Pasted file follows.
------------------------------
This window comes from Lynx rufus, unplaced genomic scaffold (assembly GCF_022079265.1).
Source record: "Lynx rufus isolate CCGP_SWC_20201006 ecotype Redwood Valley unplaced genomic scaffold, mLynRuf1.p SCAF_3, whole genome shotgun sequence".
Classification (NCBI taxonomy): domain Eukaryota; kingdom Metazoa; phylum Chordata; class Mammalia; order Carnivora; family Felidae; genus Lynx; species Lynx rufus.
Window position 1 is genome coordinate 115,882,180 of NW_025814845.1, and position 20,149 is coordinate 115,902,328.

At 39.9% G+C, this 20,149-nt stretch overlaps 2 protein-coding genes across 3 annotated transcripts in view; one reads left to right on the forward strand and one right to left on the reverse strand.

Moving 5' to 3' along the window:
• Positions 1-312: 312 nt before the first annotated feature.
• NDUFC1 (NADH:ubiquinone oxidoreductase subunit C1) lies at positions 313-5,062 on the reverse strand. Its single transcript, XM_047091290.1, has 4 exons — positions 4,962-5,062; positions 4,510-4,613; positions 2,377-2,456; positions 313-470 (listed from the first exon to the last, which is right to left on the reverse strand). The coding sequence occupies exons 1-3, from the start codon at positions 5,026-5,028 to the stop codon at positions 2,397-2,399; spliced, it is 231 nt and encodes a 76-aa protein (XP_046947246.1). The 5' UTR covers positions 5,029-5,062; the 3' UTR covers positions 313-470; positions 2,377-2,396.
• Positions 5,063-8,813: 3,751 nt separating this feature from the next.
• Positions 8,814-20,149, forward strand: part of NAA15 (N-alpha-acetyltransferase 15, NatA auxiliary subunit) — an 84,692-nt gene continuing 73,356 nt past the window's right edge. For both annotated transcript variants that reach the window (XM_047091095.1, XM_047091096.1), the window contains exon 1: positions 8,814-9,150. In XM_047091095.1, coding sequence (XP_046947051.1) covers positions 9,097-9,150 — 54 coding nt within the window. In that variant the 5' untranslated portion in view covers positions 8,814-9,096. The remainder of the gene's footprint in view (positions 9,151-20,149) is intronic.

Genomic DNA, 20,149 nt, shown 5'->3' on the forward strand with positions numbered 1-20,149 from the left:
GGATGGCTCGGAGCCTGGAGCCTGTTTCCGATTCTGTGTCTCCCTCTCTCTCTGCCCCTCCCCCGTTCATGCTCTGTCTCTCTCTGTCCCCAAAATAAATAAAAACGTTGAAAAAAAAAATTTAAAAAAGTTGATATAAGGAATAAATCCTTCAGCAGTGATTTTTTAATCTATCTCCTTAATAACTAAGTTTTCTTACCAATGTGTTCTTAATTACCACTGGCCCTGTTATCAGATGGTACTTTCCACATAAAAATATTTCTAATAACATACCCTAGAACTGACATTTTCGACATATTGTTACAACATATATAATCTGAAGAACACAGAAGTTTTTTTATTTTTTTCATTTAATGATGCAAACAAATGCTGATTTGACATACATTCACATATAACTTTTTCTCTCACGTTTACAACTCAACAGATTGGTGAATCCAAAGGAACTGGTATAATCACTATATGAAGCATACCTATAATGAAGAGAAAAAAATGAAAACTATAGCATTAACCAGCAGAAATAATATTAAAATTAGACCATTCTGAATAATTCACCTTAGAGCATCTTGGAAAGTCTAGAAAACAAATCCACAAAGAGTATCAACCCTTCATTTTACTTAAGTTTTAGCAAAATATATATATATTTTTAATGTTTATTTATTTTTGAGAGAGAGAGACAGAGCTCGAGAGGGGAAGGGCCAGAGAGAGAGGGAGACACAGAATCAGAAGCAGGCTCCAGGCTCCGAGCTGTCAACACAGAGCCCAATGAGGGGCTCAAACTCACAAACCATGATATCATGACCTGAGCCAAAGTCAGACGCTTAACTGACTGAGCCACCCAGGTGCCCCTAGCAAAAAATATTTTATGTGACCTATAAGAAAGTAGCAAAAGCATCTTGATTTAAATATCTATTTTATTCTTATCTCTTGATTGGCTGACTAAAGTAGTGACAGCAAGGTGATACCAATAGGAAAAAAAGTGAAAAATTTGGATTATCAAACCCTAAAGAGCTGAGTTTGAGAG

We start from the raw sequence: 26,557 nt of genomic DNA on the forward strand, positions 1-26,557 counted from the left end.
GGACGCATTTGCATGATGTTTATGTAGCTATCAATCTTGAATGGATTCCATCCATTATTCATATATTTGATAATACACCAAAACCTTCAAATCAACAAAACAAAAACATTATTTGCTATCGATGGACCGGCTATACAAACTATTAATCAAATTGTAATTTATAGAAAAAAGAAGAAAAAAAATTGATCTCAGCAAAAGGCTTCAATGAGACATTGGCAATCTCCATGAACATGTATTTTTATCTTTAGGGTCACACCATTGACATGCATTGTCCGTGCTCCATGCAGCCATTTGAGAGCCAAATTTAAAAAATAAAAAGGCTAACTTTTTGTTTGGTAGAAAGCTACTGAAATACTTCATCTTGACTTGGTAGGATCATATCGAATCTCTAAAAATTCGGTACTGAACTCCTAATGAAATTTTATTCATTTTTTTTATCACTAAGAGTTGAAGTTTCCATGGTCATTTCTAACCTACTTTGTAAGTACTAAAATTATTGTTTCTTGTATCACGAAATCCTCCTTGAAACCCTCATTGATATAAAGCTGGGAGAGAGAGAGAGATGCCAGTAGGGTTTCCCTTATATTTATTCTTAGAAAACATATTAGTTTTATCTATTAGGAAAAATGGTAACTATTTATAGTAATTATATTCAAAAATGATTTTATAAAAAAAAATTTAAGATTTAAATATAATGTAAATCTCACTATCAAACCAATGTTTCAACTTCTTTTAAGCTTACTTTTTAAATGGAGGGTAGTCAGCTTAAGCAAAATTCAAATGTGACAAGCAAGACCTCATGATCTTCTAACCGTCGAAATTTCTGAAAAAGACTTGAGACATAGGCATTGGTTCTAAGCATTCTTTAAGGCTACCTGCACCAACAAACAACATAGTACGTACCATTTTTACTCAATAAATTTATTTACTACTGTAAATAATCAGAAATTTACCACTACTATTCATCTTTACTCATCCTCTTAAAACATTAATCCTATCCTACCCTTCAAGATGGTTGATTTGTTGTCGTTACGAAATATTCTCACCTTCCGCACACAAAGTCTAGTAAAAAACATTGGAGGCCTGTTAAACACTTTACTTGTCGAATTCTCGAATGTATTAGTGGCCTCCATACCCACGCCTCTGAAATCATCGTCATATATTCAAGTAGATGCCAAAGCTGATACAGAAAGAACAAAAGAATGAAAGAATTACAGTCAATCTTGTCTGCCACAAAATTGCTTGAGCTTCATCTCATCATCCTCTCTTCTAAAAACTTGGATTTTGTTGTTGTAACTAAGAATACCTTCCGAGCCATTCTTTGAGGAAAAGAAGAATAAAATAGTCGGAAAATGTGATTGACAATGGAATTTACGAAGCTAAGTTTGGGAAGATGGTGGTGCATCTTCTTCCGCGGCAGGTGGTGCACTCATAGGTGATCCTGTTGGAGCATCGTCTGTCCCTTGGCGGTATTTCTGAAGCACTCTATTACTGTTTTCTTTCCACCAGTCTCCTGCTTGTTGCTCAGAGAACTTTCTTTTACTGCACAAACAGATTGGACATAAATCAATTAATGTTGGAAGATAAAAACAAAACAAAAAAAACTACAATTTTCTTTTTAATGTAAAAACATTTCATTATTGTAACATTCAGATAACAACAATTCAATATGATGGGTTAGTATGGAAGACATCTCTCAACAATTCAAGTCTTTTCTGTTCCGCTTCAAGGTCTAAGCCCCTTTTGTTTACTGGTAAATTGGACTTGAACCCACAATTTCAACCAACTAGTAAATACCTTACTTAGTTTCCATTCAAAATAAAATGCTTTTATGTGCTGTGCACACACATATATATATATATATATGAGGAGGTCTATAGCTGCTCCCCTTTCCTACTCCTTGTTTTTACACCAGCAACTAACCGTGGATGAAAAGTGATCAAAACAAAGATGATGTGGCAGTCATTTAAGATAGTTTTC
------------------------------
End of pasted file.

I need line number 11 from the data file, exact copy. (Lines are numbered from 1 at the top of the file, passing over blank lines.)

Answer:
Genomic DNA, 20,149 nt, shown 5'->3' on the forward strand with positions numbered 1-20,149 from the left: